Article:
with for all out . Every such number is called the *upper bound* of . The terms *below restricted* and *lower bound* are defined analogously.

The set is called restricted if it is bounded above and below it. Hence a set is bounded if it lies in a finite interval.

This results in the following relationship: A subset of the real numbers is restricted if and only if there is a real number such that from applies to all . It is then said that the open sphere (i.e. an open interval) is around 0 with radius .

If they exist, the smallest upper bound is called the supremum of , the largest lower bound is called the infimum.

A function is called restricted to if its set of images is a restricted subset of .

A subset of the complex numbers is called restricted if the amounts of each element of do not exceed a certain limit. That is, the quantity is contained in the closed circular disk . A complex-valued function is called bounded if its set of images is bounded.

Correspondingly, the term is defined in the -dimensional vector spaces or : A subset of these spaces is called restricted if the norm of its elements does not exceed a common limit. This definition is independent of the special norm, since all norms in finite-dimensional normalized spaces lead to the same notion of limitation.

## Metric spaces

A set from a metric space is called bounded if it is contained in a closed sphere of finite radius; H. when and exist, such that for all of the following applies: .

## Functional analysis

### Bounded sets in topological vector spaces

A subset of a topological vector space is called bounded if there is a for every neighborhood of 0 such that .

If a locally convex space is, its topology is given by a set of semi-norms . The boundedness can then be characterized by semi-norms as follows: is restricted if and only if for all semi-norms .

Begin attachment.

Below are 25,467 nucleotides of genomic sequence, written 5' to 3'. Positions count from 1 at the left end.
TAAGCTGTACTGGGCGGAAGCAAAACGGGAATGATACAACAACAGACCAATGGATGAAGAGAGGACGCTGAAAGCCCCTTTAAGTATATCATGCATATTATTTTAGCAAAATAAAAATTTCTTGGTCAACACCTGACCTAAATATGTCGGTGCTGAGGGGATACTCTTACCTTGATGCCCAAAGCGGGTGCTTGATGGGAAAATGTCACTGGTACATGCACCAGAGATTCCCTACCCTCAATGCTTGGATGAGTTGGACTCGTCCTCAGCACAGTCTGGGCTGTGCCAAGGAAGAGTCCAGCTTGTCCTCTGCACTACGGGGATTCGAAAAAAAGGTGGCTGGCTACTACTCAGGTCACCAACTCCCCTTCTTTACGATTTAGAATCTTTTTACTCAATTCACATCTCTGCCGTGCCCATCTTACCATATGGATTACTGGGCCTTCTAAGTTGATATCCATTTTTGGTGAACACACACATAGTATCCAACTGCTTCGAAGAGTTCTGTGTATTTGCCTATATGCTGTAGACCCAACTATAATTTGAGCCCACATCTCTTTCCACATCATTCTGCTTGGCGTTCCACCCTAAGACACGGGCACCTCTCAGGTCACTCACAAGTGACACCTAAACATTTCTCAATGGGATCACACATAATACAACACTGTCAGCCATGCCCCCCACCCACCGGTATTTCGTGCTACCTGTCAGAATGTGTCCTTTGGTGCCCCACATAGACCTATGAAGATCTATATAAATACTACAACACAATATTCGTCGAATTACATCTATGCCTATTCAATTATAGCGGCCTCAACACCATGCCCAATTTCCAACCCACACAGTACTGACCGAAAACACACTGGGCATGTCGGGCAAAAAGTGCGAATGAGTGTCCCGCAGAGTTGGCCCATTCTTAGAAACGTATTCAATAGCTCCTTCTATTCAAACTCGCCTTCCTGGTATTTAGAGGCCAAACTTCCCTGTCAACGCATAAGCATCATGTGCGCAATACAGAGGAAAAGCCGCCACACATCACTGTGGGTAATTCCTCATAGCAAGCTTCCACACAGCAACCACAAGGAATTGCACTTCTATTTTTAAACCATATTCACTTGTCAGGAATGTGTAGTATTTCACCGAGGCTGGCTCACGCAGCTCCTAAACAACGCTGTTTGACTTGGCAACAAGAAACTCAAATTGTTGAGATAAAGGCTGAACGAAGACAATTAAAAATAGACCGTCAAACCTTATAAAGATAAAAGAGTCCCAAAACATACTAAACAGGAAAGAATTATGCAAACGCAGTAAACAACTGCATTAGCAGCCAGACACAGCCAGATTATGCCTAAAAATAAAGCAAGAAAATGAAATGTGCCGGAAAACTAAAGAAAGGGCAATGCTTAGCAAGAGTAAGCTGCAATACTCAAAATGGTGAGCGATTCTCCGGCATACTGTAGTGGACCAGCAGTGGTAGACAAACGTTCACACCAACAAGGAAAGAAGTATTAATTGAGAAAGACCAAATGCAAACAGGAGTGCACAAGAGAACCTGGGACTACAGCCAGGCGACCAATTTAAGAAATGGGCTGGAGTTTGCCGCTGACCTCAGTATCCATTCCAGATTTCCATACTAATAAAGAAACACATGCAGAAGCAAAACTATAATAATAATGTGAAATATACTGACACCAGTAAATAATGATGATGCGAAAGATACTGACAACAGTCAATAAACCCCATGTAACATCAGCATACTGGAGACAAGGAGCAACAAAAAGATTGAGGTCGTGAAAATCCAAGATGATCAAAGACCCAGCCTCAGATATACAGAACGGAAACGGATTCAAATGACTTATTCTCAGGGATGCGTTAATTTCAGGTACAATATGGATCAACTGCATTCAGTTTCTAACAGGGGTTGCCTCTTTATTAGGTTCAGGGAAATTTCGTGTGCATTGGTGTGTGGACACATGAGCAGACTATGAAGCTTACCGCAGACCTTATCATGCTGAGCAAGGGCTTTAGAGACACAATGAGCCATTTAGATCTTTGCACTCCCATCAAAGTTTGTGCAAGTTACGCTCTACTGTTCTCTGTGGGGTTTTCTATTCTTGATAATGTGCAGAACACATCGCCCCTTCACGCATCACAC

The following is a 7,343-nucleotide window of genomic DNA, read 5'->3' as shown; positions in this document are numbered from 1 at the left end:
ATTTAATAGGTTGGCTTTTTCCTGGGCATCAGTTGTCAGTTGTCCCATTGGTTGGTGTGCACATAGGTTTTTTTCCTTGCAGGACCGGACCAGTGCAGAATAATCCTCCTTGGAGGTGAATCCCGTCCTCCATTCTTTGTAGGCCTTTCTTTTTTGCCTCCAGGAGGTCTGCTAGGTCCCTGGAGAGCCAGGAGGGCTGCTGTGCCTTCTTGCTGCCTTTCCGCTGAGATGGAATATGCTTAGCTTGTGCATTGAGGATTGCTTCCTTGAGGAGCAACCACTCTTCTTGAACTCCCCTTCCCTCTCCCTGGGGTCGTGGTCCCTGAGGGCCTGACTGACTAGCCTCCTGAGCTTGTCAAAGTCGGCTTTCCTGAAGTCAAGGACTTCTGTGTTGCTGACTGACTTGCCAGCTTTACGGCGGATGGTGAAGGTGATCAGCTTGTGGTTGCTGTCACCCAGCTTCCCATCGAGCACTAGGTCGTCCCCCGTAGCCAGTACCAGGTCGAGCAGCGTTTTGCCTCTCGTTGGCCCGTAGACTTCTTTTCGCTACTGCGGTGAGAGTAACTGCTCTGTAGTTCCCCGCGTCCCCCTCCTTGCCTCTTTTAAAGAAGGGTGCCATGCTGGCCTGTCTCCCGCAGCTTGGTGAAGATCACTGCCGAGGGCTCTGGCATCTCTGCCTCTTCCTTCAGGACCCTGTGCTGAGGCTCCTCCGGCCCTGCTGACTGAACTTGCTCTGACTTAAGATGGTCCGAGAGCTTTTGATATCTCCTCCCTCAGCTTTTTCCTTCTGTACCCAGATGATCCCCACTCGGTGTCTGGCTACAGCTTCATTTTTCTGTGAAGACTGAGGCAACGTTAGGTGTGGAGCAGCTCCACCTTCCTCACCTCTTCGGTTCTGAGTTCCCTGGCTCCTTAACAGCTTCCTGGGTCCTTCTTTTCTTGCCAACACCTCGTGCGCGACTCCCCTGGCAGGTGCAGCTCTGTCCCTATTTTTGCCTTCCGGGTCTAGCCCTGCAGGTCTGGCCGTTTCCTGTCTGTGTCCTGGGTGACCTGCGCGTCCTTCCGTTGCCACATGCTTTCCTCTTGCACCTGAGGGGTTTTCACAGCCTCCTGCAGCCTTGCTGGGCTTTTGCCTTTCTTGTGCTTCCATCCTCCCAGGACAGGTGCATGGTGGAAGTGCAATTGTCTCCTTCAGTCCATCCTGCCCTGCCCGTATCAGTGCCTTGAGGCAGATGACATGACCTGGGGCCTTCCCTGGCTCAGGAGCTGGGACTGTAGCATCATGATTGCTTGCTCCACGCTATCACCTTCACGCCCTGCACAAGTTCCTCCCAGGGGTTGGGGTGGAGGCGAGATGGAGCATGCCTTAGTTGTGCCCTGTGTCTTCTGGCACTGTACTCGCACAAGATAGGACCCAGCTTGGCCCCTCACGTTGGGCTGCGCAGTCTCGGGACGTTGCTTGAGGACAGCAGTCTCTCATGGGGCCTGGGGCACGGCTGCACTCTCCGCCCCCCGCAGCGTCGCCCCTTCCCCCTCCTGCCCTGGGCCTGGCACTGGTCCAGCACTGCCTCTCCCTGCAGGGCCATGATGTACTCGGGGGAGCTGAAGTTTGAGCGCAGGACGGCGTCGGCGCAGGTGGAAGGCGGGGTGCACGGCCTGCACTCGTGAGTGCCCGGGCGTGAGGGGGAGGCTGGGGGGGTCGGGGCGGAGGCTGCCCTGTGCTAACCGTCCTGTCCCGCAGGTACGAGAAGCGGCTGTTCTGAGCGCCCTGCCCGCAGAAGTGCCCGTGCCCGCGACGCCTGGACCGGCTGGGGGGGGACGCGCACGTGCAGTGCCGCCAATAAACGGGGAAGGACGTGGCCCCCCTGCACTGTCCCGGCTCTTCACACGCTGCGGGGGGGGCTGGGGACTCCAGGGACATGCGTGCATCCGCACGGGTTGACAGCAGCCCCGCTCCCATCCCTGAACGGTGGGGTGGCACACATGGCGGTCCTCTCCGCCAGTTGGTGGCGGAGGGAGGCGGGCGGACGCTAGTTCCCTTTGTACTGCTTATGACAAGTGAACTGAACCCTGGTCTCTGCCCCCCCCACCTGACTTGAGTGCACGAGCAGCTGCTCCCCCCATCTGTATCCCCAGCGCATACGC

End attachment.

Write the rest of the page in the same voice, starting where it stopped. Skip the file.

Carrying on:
### Examples of restricted quantities

- Compact quantities are limited.
- The unit sphere in an infinitely dimensional normalized space is restricted but not compact.
- Let be the vector space of all finite sequences, i.e. H. of all consequences , so that for almost everyone . Keep going . Then respect. By limited defined standard, but not respect. By defined standard.
- If one considers the locally convex topology defined by the semi-norms in the space of finite sequences of the previous example , then it is restricted. This amount is not limited for either of the two standards mentioned.

### Permanent properties

- Subsets of restricted sets are restricted.
- Finite unions of bounded sets are bounded.
- The topological closure of a bounded set is bounded.
- Are and limited, so too .
- A continuous, linear mapping between locally convex spaces maps limited sets to limited sets (see also: Bornological space ).
- If locally convex, then the convex hull and the absolutely convex hull of a bounded set are again bounded.

## literature

- Bernd Aulbach:
*Analysis.*Volume 1. University, Augsburg 2001. -
Harro Heuser :
*Textbook of Analysis.*Part 1. 5th revised edition. Vieweg + Teubner, Wiesbaden 1988, ISBN 3-519-42221-2 .